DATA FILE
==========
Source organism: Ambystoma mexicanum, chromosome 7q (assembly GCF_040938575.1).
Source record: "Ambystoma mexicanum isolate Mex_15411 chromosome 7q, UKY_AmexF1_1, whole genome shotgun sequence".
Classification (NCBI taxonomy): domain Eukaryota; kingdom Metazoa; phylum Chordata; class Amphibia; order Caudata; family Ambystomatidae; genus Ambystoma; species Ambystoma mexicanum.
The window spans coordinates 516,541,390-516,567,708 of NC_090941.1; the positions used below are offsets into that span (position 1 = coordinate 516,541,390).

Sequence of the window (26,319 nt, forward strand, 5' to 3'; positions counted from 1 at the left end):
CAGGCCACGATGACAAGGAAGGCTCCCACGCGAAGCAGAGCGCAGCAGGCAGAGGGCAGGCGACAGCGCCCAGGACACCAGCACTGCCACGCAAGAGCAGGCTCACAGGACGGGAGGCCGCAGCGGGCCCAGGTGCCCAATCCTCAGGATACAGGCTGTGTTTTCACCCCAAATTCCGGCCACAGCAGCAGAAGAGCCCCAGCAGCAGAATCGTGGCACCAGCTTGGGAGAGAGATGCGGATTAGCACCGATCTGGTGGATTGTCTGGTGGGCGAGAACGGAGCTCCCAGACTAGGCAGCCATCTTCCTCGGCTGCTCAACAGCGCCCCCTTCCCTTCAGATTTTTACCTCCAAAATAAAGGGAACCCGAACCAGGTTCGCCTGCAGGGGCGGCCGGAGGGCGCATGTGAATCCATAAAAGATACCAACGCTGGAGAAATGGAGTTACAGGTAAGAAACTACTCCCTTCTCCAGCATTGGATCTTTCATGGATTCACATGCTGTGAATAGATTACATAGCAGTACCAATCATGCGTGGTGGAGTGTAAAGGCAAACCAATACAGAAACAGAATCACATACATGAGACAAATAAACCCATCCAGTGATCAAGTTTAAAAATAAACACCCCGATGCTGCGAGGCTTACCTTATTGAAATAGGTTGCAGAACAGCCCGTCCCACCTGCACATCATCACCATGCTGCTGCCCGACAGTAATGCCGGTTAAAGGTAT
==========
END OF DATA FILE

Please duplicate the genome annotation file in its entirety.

Source organism: Ambystoma mexicanum, chromosome 7q (assembly GCF_040938575.1).
Source record: "Ambystoma mexicanum isolate Mex_15411 chromosome 7q, UKY_AmexF1_1, whole genome shotgun sequence".
Classification (NCBI taxonomy): domain Eukaryota; kingdom Metazoa; phylum Chordata; class Amphibia; order Caudata; family Ambystomatidae; genus Ambystoma; species Ambystoma mexicanum.
The window spans coordinates 516,541,390-516,567,708 of NC_090941.1; the positions used below are offsets into that span (position 1 = coordinate 516,541,390).

Sequence of the window (26,319 nt, forward strand, 5' to 3'; positions counted from 1 at the left end):
CAGGCCACGATGACAAGGAAGGCTCCCACGCGAAGCAGAGCGCAGCAGGCAGAGGGCAGGCGACAGCGCCCAGGACACCAGCACTGCCACGCAAGAGCAGGCTCACAGGACGGGAGGCCGCAGCGGGCCCAGGTGCCCAATCCTCAGGATACAGGCTGTGTTTTCACCCCAAATTCCGGCCACAGCAGCAGAAGAGCCCCAGCAGCAGAATCGTGGCACCAGCTTGGGAGAGAGATGCGGATTAGCACCGATCTGGTGGATTGTCTGGTGGGCGAGAACGGAGCTCCCAGACTAGGCAGCCATCTTCCTCGGCTGCTCAACAGCGCCCCCTTCCCTTCAGATTTTTACCTCCAAAATAAAGGGAACCCGAACCAGGTTCGCCTGCAGGGGCGGCCGGAGGGCGCATGTGAATCCATAAAAGATACCAACGCTGGAGAAATGGAGTTACAGGTAAGAAACTACTCCCTTCTCCAGCATTGGATCTTTCATGGATTCACATGCTGTGAATAGATTACATAGCAGTACCAATCATGCGTGGTGGAGTGTAAAGGCAAACCAATACAGAAACAGAATCACATACATGAGACAAATAAACCCATCCAGTGATCAAGTTTAAAAATAAACACCCCGATGCTGCGAGGCTTACCTTATTGAAATAGGTTGCAGAACAGCCCGTCCCACCTGCACATCATCACCATGCTGCTGCCCGACAGTAATGCCGGTTAAAGGTAT